Banking options for those on the move

Q I just graduated from college, and I'm moving from New York to California. I'll be there a year. My bank accounts, which include an ATM card, are with a low-cost, small bank here. Do I really need to transfer my accounts to a California bank, or is it OK to keep on banking with the New York bank?

M.S., New York

A "Find the account that best fits your needs," says Janet Eissenstat, a spokeswoman for the American Bankers Association in Washington.

She says you should do a cost assessment by asking yourself:

1. Will my ATM card work in California? Your bank knows the answer.

2. Do I use my ATM card frequently to access cash? If so, you'll likely ring up lots of fees since you will be using an out-of-state card at other bank ATM machines.

3. Will I write lots of checks at local stores in California? They may not accept out-of-state accounts. Most utilities and large retail companies, however, usually take checks from anywhere as long as your check has a local address. So if you do keep your current accounts, change the address on your checks, Ms. Eissenstat says.

Q My father recently passed away. He had told me I am a beneficiary, but I don't have a copy of his will. How can I get the will, and how can I learn the value of the estate?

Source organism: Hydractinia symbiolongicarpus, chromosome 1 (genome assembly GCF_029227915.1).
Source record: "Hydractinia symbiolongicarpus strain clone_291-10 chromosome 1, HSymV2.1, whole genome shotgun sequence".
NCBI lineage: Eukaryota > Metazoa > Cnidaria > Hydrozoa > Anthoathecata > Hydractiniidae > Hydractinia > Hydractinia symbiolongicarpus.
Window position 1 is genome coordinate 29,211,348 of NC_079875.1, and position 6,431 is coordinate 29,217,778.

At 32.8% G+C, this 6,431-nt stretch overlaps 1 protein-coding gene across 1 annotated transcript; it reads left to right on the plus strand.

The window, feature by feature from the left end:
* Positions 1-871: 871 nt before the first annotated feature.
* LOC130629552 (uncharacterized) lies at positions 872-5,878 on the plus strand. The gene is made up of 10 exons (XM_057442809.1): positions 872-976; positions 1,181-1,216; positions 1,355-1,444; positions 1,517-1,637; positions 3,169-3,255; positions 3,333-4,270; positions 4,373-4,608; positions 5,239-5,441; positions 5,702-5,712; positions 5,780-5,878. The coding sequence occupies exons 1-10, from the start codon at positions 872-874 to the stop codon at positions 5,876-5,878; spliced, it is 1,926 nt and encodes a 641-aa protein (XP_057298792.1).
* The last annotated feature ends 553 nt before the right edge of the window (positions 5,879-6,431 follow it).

J.F., Short Hills, N.J.

A "Get an attorney and go to Surrogate's Court, Essex County, N.J., in Newark. It handles probate matters, " says the court clerk.

If the will has been filed, you can purchase a copy, for $3 a page. Or you can read it on microfilm for free.

A will is a public document. The exact value of your father's estate will not be determined until the matter goes before a judge.

Q Standard & Poor's and Moody's use different systems to rate bonds. Does it matter which one I use when seeking to buy a quality bond?

O.L., New York

A No. But remember, A's are top quality, B's are almost on top, and C's and D's are at the bottom. Anything at or above BBB (S&P) or Baa (Moody's) is considered investment-grade material. Anything BB or Ba or below is considered speculative, and carries greater risk.

Questions about finances? Write:

Guy Halverson

The Christian Science Monitor 500 Fifth Ave., Suite 1845 New York, NY 10110 E-mail:

(c) Copyright 2000. The Christian Science Publishing Society

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